Saturday, May 29, 2010

Ebooks: Questions and Issues for Libraries

Mountain laurel, in full boom last week

Last Friday (May 21) I was able to attend a fascinating Ebook Collections Symposium at Montclair State University. Collection development is not my specialty, so many of the ideas were new to me. I'll try to summarize what I encountered.

First, where should a library put an ebook? No one publisher has the rights to all ebooks, so everyone is developing different ways to offer them. This means that when libraries purchase ebooks, they are not always easy to organize or find. To make ebooks straightforward to find, there should ideally be many different access points, including the traditional library catalog.

It is important to keep in mind that librarians did not choose or design the format of a physical book -- the book developed as buyers, sellers, and content-producers gradually realized it was a fair, standard way of doing business. That product uniformity does not seem to be happening with ebooks yet, which leaves libraries in a bind as we work with platforms and interfaces that vary by vendor.

Another issue is the Subscription vs Collection model of acquisition. This is very similar to the Access vs Ownership choice that individual consumers face. With a Subscription model, acquisitions librarians would no longer necessarily need to be able to distinguish quality or have expertise in a field. All they would need to do is pick a "Business" package containing thousands of pre-selected ebooks, for example.

Libraries faced similar decisions when transitioning serials subscriptions from mostly print to mostly electronic. Will books parallel what happened with journals, in terms of titles being bundled into bulk packages instead of being purchased individually?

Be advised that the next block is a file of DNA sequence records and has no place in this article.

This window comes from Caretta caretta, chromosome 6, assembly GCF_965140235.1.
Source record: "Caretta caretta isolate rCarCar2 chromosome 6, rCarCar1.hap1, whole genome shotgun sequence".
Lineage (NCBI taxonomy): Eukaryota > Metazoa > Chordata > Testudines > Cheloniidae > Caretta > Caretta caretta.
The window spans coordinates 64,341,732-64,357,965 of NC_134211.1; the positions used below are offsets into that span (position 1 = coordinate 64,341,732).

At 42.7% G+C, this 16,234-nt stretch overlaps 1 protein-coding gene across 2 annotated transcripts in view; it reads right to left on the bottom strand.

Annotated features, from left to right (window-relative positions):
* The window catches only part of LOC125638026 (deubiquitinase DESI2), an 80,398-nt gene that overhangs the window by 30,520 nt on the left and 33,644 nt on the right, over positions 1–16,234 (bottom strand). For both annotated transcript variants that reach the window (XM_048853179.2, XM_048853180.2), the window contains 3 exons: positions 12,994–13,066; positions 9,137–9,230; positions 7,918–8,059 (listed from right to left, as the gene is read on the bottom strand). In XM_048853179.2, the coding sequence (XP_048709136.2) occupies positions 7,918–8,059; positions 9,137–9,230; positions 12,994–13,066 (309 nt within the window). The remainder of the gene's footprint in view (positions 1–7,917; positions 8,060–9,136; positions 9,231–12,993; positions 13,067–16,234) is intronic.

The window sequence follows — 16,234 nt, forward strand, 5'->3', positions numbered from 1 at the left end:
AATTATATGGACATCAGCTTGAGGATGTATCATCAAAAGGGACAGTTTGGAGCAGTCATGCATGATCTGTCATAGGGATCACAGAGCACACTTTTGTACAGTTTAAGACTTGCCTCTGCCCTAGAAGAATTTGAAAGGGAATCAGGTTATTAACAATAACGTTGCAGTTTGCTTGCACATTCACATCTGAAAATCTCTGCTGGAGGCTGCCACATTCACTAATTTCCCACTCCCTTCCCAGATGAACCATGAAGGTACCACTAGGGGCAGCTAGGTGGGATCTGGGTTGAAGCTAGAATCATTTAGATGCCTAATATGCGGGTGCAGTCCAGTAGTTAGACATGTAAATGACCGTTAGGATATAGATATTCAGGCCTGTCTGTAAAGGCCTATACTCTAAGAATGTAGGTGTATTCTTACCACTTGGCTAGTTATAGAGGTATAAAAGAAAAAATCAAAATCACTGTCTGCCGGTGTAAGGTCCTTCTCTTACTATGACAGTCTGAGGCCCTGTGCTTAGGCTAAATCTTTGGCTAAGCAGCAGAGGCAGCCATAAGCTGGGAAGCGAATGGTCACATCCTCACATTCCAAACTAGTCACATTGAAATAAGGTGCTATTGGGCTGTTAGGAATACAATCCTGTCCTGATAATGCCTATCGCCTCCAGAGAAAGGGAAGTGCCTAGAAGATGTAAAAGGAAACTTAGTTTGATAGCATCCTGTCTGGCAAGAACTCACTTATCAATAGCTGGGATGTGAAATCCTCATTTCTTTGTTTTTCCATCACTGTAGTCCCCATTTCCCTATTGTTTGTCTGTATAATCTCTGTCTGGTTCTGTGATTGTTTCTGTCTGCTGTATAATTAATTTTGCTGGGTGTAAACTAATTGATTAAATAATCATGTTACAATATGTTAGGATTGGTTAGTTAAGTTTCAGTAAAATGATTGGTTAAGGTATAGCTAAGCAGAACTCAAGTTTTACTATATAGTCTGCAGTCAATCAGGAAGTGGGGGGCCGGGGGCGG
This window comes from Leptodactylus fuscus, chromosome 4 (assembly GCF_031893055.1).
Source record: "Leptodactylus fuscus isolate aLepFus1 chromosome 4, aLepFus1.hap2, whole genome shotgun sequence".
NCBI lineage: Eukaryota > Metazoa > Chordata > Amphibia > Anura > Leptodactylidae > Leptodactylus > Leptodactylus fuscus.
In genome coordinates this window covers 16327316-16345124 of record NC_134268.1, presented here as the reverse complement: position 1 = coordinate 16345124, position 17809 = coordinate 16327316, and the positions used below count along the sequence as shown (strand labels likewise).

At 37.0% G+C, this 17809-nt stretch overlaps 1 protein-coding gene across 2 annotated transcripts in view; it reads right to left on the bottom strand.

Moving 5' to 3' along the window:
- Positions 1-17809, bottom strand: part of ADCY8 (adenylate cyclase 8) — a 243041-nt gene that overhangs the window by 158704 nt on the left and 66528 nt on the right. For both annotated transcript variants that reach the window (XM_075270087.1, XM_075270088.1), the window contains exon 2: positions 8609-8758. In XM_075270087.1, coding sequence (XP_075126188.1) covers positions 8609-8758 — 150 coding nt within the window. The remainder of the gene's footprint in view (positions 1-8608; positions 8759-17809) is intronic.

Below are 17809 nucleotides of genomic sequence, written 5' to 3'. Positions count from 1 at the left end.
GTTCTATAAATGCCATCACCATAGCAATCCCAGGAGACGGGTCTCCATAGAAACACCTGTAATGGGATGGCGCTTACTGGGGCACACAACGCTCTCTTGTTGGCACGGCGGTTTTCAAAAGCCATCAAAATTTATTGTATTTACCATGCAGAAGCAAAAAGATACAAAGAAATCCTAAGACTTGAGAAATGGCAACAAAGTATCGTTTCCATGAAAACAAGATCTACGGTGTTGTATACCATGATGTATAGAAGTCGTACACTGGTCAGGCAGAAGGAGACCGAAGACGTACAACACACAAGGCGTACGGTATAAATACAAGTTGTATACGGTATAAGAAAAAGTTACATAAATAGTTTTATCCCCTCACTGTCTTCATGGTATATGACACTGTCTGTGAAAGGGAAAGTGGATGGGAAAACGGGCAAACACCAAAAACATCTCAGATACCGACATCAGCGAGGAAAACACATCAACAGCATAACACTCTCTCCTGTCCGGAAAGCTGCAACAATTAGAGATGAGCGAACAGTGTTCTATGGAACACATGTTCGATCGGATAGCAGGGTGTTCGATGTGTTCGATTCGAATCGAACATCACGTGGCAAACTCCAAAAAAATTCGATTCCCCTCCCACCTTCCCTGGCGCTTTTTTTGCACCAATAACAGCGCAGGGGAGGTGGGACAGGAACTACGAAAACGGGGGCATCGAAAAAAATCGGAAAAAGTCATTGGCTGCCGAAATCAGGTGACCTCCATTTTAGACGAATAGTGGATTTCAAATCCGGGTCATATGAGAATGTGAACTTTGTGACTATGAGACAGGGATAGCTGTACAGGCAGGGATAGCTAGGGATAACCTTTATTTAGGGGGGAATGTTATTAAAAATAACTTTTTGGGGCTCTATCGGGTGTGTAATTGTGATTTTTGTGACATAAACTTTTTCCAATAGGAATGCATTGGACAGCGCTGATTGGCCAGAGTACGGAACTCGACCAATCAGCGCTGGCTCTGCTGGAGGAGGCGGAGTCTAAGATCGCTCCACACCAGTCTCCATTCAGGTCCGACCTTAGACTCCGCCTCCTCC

The publishers who attended the symposium seemed to prefer the Subscription model. Along with that model comes the increased possibility of patron-driven acquisition, meaning a library's user community can have much more direct influence on which books the library purchases access to. Taken to a logical extreme, one might ask at what point an administration takes away a library's book budget entirely, giving the money directly to students and faculty and letting them decide which books they want to access. With a Subscription model, the idea of carefully selecting titles and building a collection goes out the window.

In plenty of disciplines, however, a high quantity of ebooks is not always a priority. In medicine, for example, there are particular titles that are considered classics, and currency is extremely important. So it may vary by subject whether the Subscription model or the Collection model is better. This is messy when it comes to creating workable policies and processes for the library. Another difficulty with collecting ebooks by title instead of as a packaged collection is that there is currently no standard format for an ebook. Thus, when you buy a particular title as an ebook, you are still largely beholden to software or a hosting platform to provide access to it. EPUB is one format that seems to be getting a lot of positive attention lately, but things are by no means settled.

Learning about all this makes me wonder if a printed book now has a place of more prestige than ever. If someone (a publisher, usually) goes to the trouble of producing and marketing a printed book in this electronic age, that book seems particularly special. It is comparatively easy for an ebook to get a bit lost, but the books that take a physical form have attained importance by their very presence. Funny how that works.

No comments:

Post a Comment